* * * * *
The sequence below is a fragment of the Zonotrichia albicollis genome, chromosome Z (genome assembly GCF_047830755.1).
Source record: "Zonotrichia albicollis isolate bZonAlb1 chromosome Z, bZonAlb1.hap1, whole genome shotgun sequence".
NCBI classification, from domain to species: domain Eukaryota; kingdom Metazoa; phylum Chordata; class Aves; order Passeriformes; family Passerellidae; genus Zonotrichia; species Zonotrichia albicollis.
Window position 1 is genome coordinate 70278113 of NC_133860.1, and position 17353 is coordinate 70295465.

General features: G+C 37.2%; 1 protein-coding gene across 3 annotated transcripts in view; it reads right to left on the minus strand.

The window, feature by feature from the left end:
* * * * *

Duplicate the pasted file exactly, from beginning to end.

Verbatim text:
The sequence below is a fragment of the Zonotrichia albicollis genome, chromosome Z (genome assembly GCF_047830755.1).
Source record: "Zonotrichia albicollis isolate bZonAlb1 chromosome Z, bZonAlb1.hap1, whole genome shotgun sequence".
NCBI classification, from domain to species: domain Eukaryota; kingdom Metazoa; phylum Chordata; class Aves; order Passeriformes; family Passerellidae; genus Zonotrichia; species Zonotrichia albicollis.
Window position 1 is genome coordinate 70278113 of NC_133860.1, and position 17353 is coordinate 70295465.

General features: G+C 37.2%; 1 protein-coding gene across 3 annotated transcripts in view; it reads right to left on the minus strand.

The window, feature by feature from the left end: